Is the name ‘Ogojiii’ symbolic – does it mean anything?
Ogoji in the West African Yoruba language means the number 40 and the two ii's at the end are Roman numerals to complete the number 42 - which represents the cycle of the Akan calendar - an ancient African calendar with eight months to a year. Our initial plan was to publish an issue every 42nd day and therefore name the magazine 42, but due to logistical challenges we've had to adjust to publish bi-monthly instead.
Why is design so important for Africa’s growth?
Design is so much more than just classical design. Design is about creating solutions in every industry and Africa, as the world’s most interesting continent in terms of innovation, is brimming with smart design in many different sectors.
The development guys (eg. UN, Rockefeller Foundation) believe that design thinking is the most powerful tool at our hand. We can’t continue in a classical “aid” track, we need to turbo-charge and empower. Design thinking is a tool for such. But even ordinary marketing driven design is incredibly important. African nations at large need to own a bigger chunk of their value chain. They need to productize their coffee, diamonds, cars, apps etc. for the world to consume. Design is the discipline that will allow this to happen.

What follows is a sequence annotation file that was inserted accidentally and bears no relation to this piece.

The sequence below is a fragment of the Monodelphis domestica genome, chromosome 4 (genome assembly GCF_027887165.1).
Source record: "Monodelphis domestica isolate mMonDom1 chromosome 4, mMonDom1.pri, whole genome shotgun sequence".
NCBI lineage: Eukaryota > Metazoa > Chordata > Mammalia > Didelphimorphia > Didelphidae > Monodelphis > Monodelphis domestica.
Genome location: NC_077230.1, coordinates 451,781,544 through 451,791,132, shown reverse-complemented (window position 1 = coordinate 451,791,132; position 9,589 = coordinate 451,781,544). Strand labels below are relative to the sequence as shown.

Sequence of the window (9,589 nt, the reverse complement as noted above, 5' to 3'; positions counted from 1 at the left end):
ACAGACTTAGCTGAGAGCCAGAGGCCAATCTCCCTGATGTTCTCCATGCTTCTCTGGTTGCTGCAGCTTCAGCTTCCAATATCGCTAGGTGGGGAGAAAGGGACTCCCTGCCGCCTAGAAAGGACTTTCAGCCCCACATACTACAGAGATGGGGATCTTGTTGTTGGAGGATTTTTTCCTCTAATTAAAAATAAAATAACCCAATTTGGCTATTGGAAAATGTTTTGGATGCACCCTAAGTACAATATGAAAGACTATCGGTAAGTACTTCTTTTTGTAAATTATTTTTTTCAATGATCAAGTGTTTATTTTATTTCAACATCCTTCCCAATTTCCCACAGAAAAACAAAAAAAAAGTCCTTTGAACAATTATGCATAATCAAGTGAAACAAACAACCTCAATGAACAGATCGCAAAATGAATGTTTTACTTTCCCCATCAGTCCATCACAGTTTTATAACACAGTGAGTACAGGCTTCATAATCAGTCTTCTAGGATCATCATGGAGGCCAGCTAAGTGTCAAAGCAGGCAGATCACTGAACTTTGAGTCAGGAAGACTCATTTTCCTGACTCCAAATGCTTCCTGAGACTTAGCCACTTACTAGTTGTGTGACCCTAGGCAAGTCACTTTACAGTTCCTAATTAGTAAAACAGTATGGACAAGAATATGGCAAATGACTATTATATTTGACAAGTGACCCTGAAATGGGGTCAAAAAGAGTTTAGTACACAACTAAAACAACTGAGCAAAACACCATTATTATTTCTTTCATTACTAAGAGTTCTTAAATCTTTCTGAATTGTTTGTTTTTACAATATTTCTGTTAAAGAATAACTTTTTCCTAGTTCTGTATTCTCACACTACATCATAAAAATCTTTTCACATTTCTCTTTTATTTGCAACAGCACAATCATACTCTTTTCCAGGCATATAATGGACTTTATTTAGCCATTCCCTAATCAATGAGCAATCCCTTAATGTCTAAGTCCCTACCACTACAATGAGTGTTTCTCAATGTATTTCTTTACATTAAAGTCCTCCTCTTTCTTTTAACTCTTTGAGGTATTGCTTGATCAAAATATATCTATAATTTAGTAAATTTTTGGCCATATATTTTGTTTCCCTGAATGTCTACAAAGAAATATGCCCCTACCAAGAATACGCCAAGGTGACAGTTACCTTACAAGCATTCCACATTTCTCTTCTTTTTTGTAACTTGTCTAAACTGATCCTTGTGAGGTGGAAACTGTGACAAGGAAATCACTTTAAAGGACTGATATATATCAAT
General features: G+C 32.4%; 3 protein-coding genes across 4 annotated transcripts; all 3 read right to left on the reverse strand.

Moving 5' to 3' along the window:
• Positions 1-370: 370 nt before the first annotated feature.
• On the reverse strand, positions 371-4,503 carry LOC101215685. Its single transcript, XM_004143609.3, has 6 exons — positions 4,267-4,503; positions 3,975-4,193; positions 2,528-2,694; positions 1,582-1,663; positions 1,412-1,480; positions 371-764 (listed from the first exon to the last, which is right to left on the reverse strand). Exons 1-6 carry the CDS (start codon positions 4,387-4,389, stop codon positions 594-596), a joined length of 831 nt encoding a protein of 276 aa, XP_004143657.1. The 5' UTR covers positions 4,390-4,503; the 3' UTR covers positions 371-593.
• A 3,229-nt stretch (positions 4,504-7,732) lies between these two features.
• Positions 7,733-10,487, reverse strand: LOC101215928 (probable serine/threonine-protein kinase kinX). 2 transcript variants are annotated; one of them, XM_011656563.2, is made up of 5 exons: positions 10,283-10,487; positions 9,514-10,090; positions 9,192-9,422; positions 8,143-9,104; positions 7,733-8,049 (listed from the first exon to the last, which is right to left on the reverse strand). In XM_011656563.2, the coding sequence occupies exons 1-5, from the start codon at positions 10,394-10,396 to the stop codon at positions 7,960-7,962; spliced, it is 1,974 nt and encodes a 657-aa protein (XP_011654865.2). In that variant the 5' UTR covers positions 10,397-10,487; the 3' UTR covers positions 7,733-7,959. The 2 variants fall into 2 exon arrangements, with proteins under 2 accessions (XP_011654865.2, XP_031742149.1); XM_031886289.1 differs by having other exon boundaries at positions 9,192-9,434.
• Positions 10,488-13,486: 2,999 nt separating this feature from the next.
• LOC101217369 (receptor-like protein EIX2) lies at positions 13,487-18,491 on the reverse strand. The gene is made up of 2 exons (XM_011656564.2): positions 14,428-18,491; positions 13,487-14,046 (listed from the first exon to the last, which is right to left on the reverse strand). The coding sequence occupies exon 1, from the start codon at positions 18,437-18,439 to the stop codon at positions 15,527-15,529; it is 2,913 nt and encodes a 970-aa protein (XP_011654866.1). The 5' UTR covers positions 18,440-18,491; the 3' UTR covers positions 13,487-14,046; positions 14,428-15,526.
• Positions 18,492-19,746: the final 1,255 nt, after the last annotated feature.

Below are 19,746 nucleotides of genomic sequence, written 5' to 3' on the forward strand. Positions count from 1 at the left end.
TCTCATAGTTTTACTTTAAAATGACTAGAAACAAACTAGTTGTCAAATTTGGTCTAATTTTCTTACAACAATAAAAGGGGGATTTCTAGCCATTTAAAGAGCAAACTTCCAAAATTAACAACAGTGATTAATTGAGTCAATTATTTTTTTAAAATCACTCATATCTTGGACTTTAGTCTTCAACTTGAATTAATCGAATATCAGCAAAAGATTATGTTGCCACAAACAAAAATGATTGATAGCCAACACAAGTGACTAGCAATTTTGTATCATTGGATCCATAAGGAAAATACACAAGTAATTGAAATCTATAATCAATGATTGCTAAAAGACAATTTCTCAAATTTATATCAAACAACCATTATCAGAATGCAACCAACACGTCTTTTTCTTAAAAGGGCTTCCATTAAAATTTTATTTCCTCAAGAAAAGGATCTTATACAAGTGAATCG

What are some of the most transformative innovations you have witnessed in Africa in the last decade?
It's almost impossible to name them all, but the way the continent has leapfrogged any other part of the world in the usage of cell phones and cell phone technology is staggering. The connectivity it creates is growing by the day along with new innovation. Another area to watch is infrastructure – missing infrastructure spurs new development and ideas in areas such as solar tech, water tech and even drones.
Do you have any favourite African designers?
No, I have many. I would rather not single any one out. If you want to simplify then the African design stars can be lumped into 3 categories.
- The homeboy with success that caters to the local upper class. They tend to make stuff for rich Africans – it will often be pretty Western inspired, but adjusted so it works in a local setting. Issa Diabate is an example of such from architecture.
- The exported talent. The smart kid that went to a top university in US or EU (or BRICs) and uses African iconography to make hip African design mainly for foreign markets. David Adjaye would be the most recognized proponent within architecture.
- The local innovator gone international. These guys spot indigenous techniques that can be further developed and used in different contexts to make new designs. Francis Kére is the best example from architecture.
These are to me the most interesting if they succeed, because they can operate in and outside the continent and show how universal African ingenuity is.
Read more about Ogojiii on their website, where they offer monthly subscription or single copies to buy.